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Rugby | Varsity Cup

Donald Stevens © Gallo Images

Maties consider themselves the underdogs



They are three-time winners of the competition but the Maties are happy to carry the tag of underdog into Monday night’s Varsity Cup final in Pretoria.

Coach Chean Roux said before his team’s departure from Cape Town that although his men had ended the league phase of the season unbeaten and had beaten their opponents, Tukkies, when the sides met earlier in the competition, the fact that the game was being played on Pretoria University’s home ground meant they would be the team under pressure.

“I don’t really concern myself with the whole favourite/underdog thing before a game, but Tukkies finished top of the log, it is their second consecutive final, and you should be expected to win when you host a final,” said Roux.

“We did beat Tukkies when we played them a few weeks ago, but that was on our home ground in Stellenbosch. We have enormous support when we play at Danie Craven Stadium, and it is very different when we play at home. I think it is the case in the competition generally -- if you look at the results this year you will notice that there are not many teams that have scored big away wins.”

There is another factor that comes into play, with Roux saying that while Stellenbosch were an out and out university team, Tukkies are very much a Bulls set-up, with the bulk of the Tukkies players contracted to the Blue Bulls and that union being quite open about how they are using Varsity Cup as a stepping stone.

“We don’t have contracted players. Our guys are just students, rugby is not their life, and if we lose the sun will still come up the next morning.”

However, while happy to live with the tag of underdog, Roux is by no means going to Pretoria lacking in confidence, and he is hopeful that the first half of their recent semifinal against University of Johannesburg, where they effectively wrapped up the contest before halftime, was an indication that his men are peaking at the right time.

GOOD HARVEST

“We started the season with a brand spanking new team and we applied things that we learned when we failed to make the final last season. This is our ninth game of the season and hopefully we have been building steadily through it. We put it together in the last 20 to 30 minutes of our final league game against UJ, where we drew away from home, and then in the first 40 minutes of the semifinal against them.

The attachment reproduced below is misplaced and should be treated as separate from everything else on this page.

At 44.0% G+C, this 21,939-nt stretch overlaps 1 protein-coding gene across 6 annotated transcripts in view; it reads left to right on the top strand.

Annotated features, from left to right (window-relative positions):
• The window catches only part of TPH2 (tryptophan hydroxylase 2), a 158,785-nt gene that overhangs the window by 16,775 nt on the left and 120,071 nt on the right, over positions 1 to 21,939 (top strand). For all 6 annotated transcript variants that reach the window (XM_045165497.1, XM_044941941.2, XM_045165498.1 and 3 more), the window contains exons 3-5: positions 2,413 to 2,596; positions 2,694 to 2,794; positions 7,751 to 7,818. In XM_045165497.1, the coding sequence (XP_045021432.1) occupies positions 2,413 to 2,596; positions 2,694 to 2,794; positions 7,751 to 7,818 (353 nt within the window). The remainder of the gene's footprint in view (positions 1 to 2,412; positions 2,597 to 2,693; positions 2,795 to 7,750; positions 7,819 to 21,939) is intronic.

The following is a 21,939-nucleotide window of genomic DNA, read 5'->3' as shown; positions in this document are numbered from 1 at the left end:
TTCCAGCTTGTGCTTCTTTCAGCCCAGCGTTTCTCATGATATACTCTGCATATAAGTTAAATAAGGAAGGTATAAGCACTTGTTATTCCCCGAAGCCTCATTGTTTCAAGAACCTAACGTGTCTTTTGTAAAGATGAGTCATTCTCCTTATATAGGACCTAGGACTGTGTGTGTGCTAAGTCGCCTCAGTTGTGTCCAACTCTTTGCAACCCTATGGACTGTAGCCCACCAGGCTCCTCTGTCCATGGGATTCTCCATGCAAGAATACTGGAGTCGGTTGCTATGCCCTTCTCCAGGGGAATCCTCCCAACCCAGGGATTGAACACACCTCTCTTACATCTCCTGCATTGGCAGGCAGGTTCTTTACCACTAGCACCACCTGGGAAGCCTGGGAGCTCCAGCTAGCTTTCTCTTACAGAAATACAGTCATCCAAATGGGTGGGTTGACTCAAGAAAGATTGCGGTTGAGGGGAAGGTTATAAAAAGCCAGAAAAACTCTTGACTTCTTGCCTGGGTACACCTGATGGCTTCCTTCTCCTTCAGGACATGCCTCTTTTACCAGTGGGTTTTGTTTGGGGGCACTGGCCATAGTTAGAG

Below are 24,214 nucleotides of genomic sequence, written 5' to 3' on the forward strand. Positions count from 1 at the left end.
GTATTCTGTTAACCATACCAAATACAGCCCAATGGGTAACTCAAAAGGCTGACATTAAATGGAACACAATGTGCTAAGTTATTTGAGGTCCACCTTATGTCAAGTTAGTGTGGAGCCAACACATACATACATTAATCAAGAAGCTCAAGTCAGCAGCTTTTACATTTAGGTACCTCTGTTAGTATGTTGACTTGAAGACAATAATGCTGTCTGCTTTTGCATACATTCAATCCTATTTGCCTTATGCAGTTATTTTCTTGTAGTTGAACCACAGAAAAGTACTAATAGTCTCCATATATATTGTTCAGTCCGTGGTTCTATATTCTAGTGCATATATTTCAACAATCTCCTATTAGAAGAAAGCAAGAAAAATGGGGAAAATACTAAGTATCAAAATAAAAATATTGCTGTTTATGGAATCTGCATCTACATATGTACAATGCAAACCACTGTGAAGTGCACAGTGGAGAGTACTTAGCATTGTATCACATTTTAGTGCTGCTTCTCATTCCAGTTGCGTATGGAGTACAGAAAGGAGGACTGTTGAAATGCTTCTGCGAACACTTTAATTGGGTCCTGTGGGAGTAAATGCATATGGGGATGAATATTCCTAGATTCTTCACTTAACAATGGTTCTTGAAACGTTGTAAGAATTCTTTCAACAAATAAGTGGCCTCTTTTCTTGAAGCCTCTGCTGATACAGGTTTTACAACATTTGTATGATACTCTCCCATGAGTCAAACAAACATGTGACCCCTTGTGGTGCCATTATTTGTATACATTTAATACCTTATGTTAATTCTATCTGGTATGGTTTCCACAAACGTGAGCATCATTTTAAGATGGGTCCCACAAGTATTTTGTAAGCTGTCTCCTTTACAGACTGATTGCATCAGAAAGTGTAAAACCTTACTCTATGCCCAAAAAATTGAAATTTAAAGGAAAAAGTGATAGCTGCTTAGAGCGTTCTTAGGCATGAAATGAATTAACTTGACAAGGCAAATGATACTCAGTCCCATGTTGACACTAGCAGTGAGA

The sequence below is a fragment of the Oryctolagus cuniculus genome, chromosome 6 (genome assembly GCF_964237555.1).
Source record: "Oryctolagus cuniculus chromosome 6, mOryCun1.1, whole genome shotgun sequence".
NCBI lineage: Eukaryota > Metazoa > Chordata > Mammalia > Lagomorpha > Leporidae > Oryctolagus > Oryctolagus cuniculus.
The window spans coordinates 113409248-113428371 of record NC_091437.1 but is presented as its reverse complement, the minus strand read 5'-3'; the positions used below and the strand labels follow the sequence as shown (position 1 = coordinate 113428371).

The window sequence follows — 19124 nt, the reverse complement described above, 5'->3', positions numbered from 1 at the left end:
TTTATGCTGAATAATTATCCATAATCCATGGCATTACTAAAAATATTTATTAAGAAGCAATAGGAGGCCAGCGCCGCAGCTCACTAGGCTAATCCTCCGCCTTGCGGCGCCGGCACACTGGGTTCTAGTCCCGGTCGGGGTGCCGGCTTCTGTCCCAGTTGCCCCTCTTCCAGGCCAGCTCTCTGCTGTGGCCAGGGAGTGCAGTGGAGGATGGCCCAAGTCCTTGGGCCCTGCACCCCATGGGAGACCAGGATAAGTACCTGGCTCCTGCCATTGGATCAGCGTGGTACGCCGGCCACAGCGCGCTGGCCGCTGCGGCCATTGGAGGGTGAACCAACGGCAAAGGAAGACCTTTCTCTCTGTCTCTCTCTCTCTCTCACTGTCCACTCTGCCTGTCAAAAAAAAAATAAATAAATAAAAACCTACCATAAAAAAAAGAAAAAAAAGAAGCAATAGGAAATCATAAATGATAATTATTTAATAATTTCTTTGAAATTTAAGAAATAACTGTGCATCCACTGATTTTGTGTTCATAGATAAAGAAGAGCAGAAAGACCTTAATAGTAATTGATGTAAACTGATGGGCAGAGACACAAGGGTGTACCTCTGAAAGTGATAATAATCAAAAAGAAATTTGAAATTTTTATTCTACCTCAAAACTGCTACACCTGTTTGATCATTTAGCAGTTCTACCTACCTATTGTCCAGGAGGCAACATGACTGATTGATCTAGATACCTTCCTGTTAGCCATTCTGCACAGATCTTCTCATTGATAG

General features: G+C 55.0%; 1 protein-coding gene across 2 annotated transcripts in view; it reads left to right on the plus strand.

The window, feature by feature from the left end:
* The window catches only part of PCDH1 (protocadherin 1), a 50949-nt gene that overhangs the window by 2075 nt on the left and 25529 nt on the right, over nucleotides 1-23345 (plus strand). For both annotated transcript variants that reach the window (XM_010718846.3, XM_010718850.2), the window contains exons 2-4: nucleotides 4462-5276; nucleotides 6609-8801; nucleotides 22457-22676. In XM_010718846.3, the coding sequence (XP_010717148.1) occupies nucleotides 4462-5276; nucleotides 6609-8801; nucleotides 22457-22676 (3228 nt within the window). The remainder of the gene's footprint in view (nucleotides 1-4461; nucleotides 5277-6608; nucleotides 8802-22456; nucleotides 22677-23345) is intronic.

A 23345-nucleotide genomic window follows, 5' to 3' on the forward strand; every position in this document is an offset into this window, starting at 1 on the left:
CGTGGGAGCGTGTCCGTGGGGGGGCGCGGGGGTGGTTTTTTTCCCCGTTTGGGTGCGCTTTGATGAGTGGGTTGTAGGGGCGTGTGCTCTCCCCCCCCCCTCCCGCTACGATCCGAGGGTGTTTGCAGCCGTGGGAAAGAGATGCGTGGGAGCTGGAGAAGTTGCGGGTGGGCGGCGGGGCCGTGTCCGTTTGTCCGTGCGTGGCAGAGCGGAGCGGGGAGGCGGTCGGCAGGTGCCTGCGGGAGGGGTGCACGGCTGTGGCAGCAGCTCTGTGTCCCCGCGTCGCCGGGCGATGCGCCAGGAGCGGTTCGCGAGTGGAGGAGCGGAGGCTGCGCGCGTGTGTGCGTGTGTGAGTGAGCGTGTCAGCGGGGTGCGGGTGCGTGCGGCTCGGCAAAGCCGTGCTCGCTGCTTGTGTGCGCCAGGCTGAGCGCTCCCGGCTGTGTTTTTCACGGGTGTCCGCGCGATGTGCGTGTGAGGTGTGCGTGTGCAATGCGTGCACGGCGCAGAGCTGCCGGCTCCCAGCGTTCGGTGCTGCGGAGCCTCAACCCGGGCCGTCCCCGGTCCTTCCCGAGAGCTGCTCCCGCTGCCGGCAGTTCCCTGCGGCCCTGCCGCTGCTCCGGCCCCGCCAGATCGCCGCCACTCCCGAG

“We didn’t finish the game against UJ so well, but then maybe it was good that we ended that game not taking anything for granted. The players know that this is a final and they are going to have to perform to win.”

Roux said winning the Varsity Cup was the pinnacle of what a club player could achieve, and that after that it was natural for them to want to conquer new frontiers. So he is resigned to the fact that not many of the current players will be back next year.

“As it is we played a final two years ago and yet I think only one player in our current team, Donald Stevens, has played in a final before. That shows what a turn-over of players there is. The UCT coach Kevin Foote discovered this year what can happen when the system you put in place is working -- you lose the players who help you to become successful.

“But that is what Varsity Cup is all about. The challenge is to keep bringing younger guys through. Sometimes you end up with a good harvest of players, sometimes you have a not so good harvest. But the key is that you expose players to this level and give the good ones a chance of using it as a stepping stone to bigger things.”

Turning to the challenge posed by Tukkies, Roux said that he was preparing his players the same way that Stormers coach Allister Coetzee would his players when building up to a game against the Bulls.

“Their strengths are the same as the Bulls -- they have a strong kicking game and a strong pack and our challenge will revolve around preventing them from getting momentum and countering their aerial bombardment. We have been working on our execution as that will be all-important, as it always is in a final,” said Roux.

If the Maties, who are the only unbeaten team in the competition up to this point, lose on Monday night it will be the first time in the history of the competition that the Varsity Cup title has been won by a team from outside of the Western Cape.



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